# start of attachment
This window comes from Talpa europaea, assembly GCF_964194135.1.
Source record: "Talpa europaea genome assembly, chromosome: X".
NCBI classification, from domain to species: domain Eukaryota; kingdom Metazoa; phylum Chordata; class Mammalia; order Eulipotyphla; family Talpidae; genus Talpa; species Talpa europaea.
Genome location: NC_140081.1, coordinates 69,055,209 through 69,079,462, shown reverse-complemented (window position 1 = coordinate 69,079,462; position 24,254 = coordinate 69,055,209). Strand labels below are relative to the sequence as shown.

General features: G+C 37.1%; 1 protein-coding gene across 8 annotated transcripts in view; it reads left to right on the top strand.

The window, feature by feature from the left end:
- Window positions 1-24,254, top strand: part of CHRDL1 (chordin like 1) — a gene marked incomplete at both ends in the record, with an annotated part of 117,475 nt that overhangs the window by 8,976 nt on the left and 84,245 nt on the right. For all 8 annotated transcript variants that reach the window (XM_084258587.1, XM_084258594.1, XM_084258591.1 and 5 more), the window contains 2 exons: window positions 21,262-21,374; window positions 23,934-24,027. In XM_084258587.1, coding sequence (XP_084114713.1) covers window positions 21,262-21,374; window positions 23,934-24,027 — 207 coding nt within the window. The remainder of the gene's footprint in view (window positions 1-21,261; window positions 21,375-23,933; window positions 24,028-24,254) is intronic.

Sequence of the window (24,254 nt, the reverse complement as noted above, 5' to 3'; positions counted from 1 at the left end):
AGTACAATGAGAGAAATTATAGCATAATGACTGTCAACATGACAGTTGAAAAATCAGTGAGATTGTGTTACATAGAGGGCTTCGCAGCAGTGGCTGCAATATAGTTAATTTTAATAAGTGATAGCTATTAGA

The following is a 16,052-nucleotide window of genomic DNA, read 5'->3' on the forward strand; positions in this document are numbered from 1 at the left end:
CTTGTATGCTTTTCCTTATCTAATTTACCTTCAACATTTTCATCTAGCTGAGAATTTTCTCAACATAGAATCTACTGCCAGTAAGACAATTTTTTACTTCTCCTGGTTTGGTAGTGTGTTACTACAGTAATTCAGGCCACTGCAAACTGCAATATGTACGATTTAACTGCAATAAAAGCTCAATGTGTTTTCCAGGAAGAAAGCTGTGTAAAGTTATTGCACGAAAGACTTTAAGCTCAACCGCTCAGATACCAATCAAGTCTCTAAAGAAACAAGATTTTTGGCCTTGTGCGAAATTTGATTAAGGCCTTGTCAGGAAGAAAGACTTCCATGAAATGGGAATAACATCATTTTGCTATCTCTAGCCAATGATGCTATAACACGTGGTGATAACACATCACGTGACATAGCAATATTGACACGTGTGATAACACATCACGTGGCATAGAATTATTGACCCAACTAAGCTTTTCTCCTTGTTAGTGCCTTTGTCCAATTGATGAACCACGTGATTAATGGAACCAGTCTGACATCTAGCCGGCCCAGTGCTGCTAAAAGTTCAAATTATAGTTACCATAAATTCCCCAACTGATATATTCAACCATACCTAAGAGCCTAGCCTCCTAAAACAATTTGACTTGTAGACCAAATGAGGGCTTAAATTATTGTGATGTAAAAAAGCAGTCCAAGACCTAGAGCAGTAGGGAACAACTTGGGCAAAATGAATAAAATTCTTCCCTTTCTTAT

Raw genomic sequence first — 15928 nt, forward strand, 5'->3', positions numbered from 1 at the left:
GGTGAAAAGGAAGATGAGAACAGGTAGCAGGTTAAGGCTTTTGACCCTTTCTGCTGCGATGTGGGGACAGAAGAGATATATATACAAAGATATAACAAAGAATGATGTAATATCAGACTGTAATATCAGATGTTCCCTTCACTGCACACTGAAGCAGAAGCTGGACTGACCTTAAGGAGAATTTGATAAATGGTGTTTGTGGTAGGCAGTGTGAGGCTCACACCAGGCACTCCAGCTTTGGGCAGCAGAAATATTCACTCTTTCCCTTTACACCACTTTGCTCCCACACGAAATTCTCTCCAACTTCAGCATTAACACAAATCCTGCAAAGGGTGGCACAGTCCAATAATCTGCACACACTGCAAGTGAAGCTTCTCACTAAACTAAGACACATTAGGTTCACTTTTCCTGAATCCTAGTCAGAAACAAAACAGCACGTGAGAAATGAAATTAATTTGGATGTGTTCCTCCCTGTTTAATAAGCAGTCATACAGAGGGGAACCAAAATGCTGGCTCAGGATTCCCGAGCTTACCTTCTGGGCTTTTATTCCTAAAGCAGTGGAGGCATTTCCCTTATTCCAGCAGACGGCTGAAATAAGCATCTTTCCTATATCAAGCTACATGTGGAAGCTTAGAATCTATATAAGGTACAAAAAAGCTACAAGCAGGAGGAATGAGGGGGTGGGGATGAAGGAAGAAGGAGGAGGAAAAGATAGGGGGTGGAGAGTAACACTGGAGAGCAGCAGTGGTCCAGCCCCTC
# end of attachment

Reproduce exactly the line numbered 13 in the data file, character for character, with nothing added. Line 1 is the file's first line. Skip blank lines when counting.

GGTGAAAAGGAAGATGAGAACAGGTAGCAGGTTAAGGCTTTTGACCCTTTCTGCTGCGATGTGGGGACAGAAGAGATATATATACAAAGATATAACAAAGAATGATGTAATATCAGACTGTAATATCAGATGTTCCCTTCACTGCACACTGAAGCAGAAGCTGGACTGACCTTAAGGAGAATTTGATAAATGGTGTTTGTGGTAGGCAGTGTGAGGCTCACACCAGGCACTCCAGCTTTGGGCAGCAGAAATATTCACTCTTTCCCTTTACACCACTTTGCTCCCACACGAAATTCTCTCCAACTTCAGCATTAACACAAATCCTGCAAAGGGTGGCACAGTCCAATAATCTGCACACACTGCAAGTGAAGCTTCTCACTAAACTAAGACACATTAGGTTCACTTTTCCTGAATCCTAGTCAGAAACAAAACAGCACGTGAGAAATGAAATTAATTTGGATGTGTTCCTCCCTGTTTAATAAGCAGTCATACAGAGGGGAACCAAAATGCTGGCTCAGGATTCCCGAGCTTACCTTCTGGGCTTTTATTCCTAAAGCAGTGGAGGCATTTCCCTTATTCCAGCAGACGGCTGAAATAAGCATCTTTCCTATATCAAGCTACATGTGGAAGCTTAGAATCTATATAAGGTACAAAAAAGCTACAAGCAGGAGGAATGAGGGGGTGGGGATGAAGGAAGAAGGAGGAGGAAAAGATAGGGGGTGGAGAGTAACACTGGAGAGCAGCAGTGGTCCAGCCCCTC